Home » Php » testing – best way to measure (and refine) performance with PHP?

testing – best way to measure (and refine) performance with PHP?

Posted by: admin July 12, 2020 Leave a comment


A site I am working with is starting to get a little sluggish, and I would like to refine it. I think the problem is with the PHP, but I can’t be sure. How can I see how long functions are taking to perform?

How to&Answers:

If you want to test the execution time :

    $startTime = microtime(true);  
    // Your content to test
    $endTime = microtime(true);  
    $elapsed = $endTime - $startTime;
    echo "Execution time : $elapsed seconds";


Try the profiler feature in XDebug or Zend Debugger?


Two things you can do.
place Microtime calls everywhere although its not convenient if you want to test more than one function. So there is a simpler way to do it a better solution if you want to test many functions which i assume you would like to do.
just have a class (click on link to follow tutorial) where you can test how long all your functions take. Rather than place microtime everywhere. you just use this class. which is very convenient


the second thing you can do is to optimize your script is by taking a look at the memory usage.
By observing the memory usage of your scripts, you may be able optimize your code better.

PHP has a garbage collector and a pretty complex memory manager. The amount of memory being used by your script. can go up and down during the execution of a script. To get the current memory usage, we can use the memory_get_usage() function, and to get the highest amount of memory used at any point, we can use the memory_get_peak_usage() function.
view plaincopy to clipboardprint?

   echo "Initial: ".memory_get_usage()." bytes \n";  
   /* prints 
   Initial: 361400 bytes 

   // let's use up some memory  
   for ($i = 0; $i < 100000; $i++) {  
       $array []= md5($i);  

  // let's remove half of the array  
  for ($i = 0; $i < 100000; $i++) {  

  echo "Final: ".memory_get_usage()." bytes \n";  
  /* prints 
  Final: 885912 bytes 

  echo "Peak: ".memory_get_peak_usage()." bytes \n";  
  /* prints 
  Peak: 13687072 bytes 




  • You can also make it manually, by recording microtime() value in various places, like this:

    // some code
    $query="SELECT ...";
    $TIMER['before q']=microtime(TRUE);
    $TIMER['after q']=microtime(TRUE);  
    while ($row = mysql_fetch_array($res)) {
    // some code
    $TIMER['array filled']=microtime(TRUE);  
    // some code
    /and so on

and then visualize it

if ('' === $_SERVER['REMOTE_ADDR']) {
  echo "<table border=1><tr><td>name</td><td>so far</td><td>delta</td><td>per cent</td></tr>";
  foreach($TIMER as $name => $value) {
    echo "<tr><td>$name</td><td>$sofar</td><td>$delta</td><td>$percent</td></tr>";
    echo "</table>";

an IP address check implies that we are doing this profiling on the working site

  • Though I doubt it’s PHP itself. Most likely it’s database. So, pay most attention to query execution timing.

  • however, a “site” term is very broad. It includes also JS, CSS, images and stuff. So, I’d suggest to start form FirebFug’s Net page to see what part of whole page takes more time.

Of course, refining can be done only after analysis of profiling results, and cannot be advised here without it.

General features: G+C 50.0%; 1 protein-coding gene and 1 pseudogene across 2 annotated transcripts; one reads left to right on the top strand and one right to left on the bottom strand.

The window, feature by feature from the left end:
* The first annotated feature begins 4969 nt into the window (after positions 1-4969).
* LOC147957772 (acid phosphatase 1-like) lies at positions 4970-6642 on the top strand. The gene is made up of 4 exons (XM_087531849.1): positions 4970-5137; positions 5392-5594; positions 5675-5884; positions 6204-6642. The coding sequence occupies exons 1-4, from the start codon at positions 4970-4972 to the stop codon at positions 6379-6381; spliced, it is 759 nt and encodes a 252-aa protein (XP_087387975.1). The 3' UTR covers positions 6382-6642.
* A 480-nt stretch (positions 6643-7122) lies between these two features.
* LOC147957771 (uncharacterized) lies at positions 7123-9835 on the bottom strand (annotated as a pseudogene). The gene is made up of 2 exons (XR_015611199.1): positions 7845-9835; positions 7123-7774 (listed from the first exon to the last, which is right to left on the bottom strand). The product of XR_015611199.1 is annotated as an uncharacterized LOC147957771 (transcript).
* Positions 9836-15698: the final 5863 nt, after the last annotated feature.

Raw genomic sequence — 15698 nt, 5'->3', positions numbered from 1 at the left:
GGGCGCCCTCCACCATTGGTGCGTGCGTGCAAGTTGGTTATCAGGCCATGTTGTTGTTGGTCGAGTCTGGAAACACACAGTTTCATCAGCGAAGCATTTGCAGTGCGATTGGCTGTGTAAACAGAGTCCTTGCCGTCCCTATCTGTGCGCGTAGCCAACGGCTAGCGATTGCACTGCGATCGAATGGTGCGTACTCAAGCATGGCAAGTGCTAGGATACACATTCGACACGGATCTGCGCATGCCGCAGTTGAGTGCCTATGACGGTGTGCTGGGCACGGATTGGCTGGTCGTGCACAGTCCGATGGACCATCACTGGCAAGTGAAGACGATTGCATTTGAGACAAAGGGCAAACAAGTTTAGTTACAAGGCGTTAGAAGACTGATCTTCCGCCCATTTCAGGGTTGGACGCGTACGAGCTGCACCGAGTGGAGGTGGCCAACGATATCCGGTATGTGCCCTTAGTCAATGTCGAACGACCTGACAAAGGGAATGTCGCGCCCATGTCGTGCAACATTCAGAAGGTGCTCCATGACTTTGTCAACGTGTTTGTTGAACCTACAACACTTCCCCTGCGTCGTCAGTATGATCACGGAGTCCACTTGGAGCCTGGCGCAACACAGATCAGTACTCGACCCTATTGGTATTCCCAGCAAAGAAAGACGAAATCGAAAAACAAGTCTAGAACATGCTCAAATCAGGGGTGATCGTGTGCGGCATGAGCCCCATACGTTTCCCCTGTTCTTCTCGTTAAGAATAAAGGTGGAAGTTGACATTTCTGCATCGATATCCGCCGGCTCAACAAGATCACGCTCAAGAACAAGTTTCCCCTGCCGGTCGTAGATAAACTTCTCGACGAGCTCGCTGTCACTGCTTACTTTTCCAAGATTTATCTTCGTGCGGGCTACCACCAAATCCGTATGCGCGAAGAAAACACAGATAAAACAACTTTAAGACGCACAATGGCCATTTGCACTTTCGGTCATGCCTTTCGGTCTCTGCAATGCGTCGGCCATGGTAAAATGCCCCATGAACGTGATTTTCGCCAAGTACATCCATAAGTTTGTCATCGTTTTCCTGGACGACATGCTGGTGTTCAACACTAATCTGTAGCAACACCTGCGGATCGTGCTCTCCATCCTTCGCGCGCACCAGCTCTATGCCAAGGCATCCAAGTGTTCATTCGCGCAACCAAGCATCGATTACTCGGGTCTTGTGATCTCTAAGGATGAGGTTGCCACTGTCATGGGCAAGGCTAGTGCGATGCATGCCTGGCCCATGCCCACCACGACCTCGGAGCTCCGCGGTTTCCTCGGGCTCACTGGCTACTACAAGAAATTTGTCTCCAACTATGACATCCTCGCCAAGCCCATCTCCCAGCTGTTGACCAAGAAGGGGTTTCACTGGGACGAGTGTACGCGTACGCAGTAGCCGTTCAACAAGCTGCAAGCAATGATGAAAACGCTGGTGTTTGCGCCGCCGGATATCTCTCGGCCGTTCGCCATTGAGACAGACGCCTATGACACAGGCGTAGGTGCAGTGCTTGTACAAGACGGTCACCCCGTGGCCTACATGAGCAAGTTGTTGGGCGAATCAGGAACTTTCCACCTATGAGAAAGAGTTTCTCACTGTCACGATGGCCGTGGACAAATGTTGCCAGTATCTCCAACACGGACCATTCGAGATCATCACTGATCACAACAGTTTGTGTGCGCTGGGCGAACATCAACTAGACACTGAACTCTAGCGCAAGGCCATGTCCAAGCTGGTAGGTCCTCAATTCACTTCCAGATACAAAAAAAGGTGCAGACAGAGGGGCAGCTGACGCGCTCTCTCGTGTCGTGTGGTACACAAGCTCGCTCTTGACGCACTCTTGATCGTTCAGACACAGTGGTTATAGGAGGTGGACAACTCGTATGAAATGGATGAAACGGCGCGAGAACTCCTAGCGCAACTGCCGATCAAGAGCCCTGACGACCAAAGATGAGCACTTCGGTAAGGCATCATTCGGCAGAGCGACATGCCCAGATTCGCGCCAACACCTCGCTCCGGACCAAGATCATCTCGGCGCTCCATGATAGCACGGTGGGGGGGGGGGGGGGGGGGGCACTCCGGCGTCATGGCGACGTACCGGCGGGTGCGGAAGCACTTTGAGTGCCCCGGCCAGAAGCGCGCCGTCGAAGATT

Your best bet is Xdebug. Im happy as it comes bundled in my PHPed IDE. I can get profiler data at the click of a button.

So maybe you could consider that.


I had similar issues and so I created 2 new tables on the database and two new functions. One was audit_sql and the other was audit_code. Because I used an SQL abstraction class it was easy to time every single SQL call (I used php microtime as some others have suggested). So, I called microtime before and after the SQL call and stored the results on the database.

Similarly with pages. I called microtime at the start and end of each page and if necessary at the start and end of functons, divs – whatever I thought might be a culprit.

The general results were:

  1. SQL calls to MySQL were almost instantaneous and were nto a problem at all. The only thing I would say is that even I was surprised at the number being executed! The site is generated from the database – even the menus, permissions etc. To produce the home page the SQL calls were measured in the 100s.

  2. PHP was not the culprit. This was even more instantaneous that MySQL.

  3. The culprit was…. (big build up!) calls to You Tube and Picassa and other sites like that. I host videos and photo albums on the site (well, I don’t actually store them – they are stored on YT etc.) and on the home page are thumbnails that are extracted from You Tube and the like via the You Tube PHP API/Zend Framework. Because this is all http based to the other sites, each one was taking 1, 2 or 3 seconds. This was causing those divs containing these to take between 6 and 12 seconds and the home page up to 17 seconds.

The solution – store all thumbnails on my server. The first time one has to be served from the remote site (YT, Picassa etc.) so do that and then store it on your own site. Future times, you check if you have it and if so serve it always from your server. Cuts the page load time down to 2-3 seconds tops. Granted the first person to view the first home page load after someone has loaded more videos/images will take some time, but not thereafter. People will put a long one-off page load time down to their connection/the internet in general. Too many slow loads of your site and they will stop visiting!

I hope that helps somewhat.